Ph.D Thesis

Ph.D StudentLiss Liran
SubjectRealizing the Performance of Contemporary Parallel and
Distributed Systems: Theoretical and Systems
DepartmentDepartment of Electrical and Computers Engineering
Supervisors ASSOCIATE PROF. Yitzhak Birk
PROF. Assaf Schuster
Full Thesis textFull thesis text - English Version


This work addresses the two predominant multi-computer settings today: tightly-coupled parallel computing clusters and extremely large-scale distributed systems. It revisits the assumptions on which modern parallel and distributed systems are constructed and explores ways of enhancing performance, taking both theoretical and practical points of view .

Computing clusters .    The communication bottleneck at the end nodes themselves is often the major cause of poor performance . While System Area Networks (SANs), which provide lean , high-performance communication mechanisms and interfaces , alleviate this bottleneck, considerable performance gaps remain , mainly due to substantial mismatches between the software architecture and hardware .

One source for such mismatches is the strong semantics of standard messaging APIs, which are not always required by the application. We present an approach whereby network and operating-system primitives are integrated in the kernel to provide a high-performance platform that is well matched to application semantics. An alternative approach that we explore entails avoiding most overheads using programming models that are better matched to the hardware's semantics. The applicability of these approaches is demonstrated by a demanding Distributed Shared Memory (DSM) system and a high-performance Bulk Synchronous Parallel (BSP) runtime system, which we designed and implemented for this purpose.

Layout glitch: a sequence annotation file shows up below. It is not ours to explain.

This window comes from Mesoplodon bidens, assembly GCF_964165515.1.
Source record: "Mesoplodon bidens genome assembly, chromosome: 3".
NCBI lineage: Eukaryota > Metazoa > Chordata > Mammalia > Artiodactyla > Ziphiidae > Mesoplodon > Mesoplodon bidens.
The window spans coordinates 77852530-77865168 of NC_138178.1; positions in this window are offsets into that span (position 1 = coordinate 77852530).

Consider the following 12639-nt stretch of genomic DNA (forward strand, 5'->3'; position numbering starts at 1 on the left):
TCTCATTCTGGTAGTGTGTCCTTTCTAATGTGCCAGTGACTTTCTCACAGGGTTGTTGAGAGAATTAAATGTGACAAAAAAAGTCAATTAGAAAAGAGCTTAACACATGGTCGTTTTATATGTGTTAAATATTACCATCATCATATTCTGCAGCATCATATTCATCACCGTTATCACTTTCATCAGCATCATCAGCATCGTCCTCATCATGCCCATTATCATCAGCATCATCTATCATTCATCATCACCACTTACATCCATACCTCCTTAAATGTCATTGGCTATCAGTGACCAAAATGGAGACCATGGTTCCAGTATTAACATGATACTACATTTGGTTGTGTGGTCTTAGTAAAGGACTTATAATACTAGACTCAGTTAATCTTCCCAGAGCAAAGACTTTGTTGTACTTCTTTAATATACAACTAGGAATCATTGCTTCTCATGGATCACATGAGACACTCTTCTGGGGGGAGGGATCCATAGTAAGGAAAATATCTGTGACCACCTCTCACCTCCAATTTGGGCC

Extremely large scale systems .    The ever-increasing demand for scalability has driven locality considerations into every aspect of algorithm design . Unfortunately, there are many important problems that cannot be solved in a local manner per se, i.e., O(1) complexity in problem size for all instances. Additionally, the common performance measures, namely worst- and average-case complexities , fail to capture the essence of real problems in a meaningful way.

Concentrating on the important problem of global data aggregation, we define a new metric on problem instances, Veracity Radius (VR), which captures the inherent possibility to compute them locally. We prove that VR yields a tight lower bound on computation time, and provide an efficient algorithm whose performance is proportional to VR for every problem instance rather than the graph size. We then extend our findings to ongoing models, providing both lower bounds and optimal aggregation algorithms that match them up to a constant factor.

In summary, this work explores the currently most prominent themes of parallel and distributed computation, identifying and addressing key issues. The insights gained and building blocks provided may furthermore be useful in the future when new situations, possibly combinations of the two, arise.